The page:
Brewers 4, Orioles 0: Matt Garza tossed shutout ball into the seventh inning and Keon Broxton hit a two-run homer and reached on an error which scored a run, so we’ll put that one, unofficially, in his column too. The Brewers sweep the three game series thanks to great starting pitching as Garza, Brent Suter and Jimmy Nelson did not allow a single earned run and combined for 20 strikeouts in 19.1 innings.

Astros 10, Braves 4: Houston’s onslaught through the regular season continues as they win their four straight and 12th of 15. Here Jose Altuve and Marwin Gonzalez drove in three a piece and George Springer picked up three hits, driving in two. Braves starter Jaime Garcia has allowed 23 runs in 22 innings in his last four starts. That’s not good.

Rangers 8, Red Sox 2: Andrew Cashner allowed two runs — unearned — over seven innings. The unearned run did come on a homer, though, which followed an error with two outs, which is just a reminder that unearned runs are tricky things sometimes. Rougned Odor hit a  two-run homer as the Rangers stop the Sox’ winning streak at six games.

Angels 2, Twins 1: Parker Bridwell shut out the Twins for six innings and the Angels pen handled the final three frames. Tough luck loss for Ervin Santana who tossed a complete game, allowing only two runs. The two came off of a Kole Calhoun homer in the first and a double steal in the sixth, with Cameron Maybin swiping home as Calhoun swiped second. Longtime readers know that such steals of home don’t impress me as much as the rare straight steal of home does — we really should call them something else, because they get people’s hopes up — but a go ahead run is a go ahead run.

Marlins 9, Cardinals 6: Giancarlo Stanton hit a solo homer and a three-run homer and Justin Bour and Marcell Ozuna each added dingers of their own. I think Stanton is ready for the Home Run Derby. Bour too, although I’m not sure the public is ready for him:

Tough crowd.

Rockies 5, Reds 3: Jon Gray was workmanlike on the mound for five innings and Aaron Judge-like at the plate in the second:

Pat Valaika hit a two-run homer and drove in another run with an RBI single, but everyone was talking about Gray.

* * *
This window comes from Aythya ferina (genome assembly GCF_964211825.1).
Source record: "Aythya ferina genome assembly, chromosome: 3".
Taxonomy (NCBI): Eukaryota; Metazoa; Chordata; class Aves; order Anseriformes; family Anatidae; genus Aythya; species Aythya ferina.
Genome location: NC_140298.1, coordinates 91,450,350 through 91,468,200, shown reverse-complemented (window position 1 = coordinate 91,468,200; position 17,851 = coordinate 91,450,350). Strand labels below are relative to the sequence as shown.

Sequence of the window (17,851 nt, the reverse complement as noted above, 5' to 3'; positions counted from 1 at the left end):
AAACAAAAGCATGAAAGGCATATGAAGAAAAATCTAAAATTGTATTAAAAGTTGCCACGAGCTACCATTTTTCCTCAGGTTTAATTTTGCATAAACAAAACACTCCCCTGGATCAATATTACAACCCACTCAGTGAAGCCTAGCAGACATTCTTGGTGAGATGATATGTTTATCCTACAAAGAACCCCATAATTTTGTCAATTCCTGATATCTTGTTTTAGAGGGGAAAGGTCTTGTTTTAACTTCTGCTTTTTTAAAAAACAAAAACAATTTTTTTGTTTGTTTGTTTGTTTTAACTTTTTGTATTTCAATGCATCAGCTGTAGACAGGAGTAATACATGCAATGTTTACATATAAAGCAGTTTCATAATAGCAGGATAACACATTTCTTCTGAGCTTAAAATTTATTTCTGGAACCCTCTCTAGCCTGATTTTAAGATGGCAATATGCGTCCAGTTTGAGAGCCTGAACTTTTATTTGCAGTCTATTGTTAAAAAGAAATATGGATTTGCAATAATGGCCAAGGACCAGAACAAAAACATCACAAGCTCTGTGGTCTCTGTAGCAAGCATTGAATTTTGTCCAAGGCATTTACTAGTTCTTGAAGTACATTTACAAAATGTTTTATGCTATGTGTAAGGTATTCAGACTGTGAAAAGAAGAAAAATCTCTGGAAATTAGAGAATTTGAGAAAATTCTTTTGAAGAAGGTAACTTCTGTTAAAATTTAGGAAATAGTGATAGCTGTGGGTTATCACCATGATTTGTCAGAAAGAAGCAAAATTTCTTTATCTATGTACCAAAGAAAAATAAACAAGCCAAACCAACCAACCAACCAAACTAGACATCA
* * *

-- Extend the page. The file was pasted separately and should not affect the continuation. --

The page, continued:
Royals 9, Mariners 6: Tied at 6 in regulation, Sal Perez put the Royals up in the 10th with a two-run homer and Alex Gordon padded the lead with an RBI single. Mike Moustakas and Lorenzo Cain went deep earlier in the game as the Royals sweep the M’s.

Dodgers 1, Diamondbacks 0: Alex Wood pitched three-hit ball over seven innings to improve his record to a, frankly, weird-looking 10-0. His 1.67 ERA and 97Ks in 80.2 innings isn’t all that weird, though. Yasmani Grandal‘s RBI double in the second was the only run in this contest, which still, somehow, lasted almost three hours.

Mets vs. Nationals — POSTPONED: As a man I ain’t never been much for sunny days
I’m as calm as a fruit stand in New York and maybe as strange
But when the color goes out of my eyes its usually the change
But damn Sam I love a woman that rains

The Astros continue to refuse to take responsibility for the Taubman Affair

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I’m calling it the “Taubman Affair” because writing “the incident in which a top front office executive — Astros Assistant General Manager Brandon Taubman — taunted a reporter for her past opposition to the team acquiring a domestic abuser, after which the team lied, aggressively about it, accusing another reporter of fabricating a story, then admitted that they lied but made no apology for smearing the reporter” is too unwieldy for a headline.

If you need catching up on it, though, you can read this, this or this.

The latest on it all: yesterday, after walking back their angry denial that the incident ever occurred and admitting that, yes, Taubman did in fact gleefully and profanely target a reporter for taunting, the team basically went silent and let Game 1 unfold.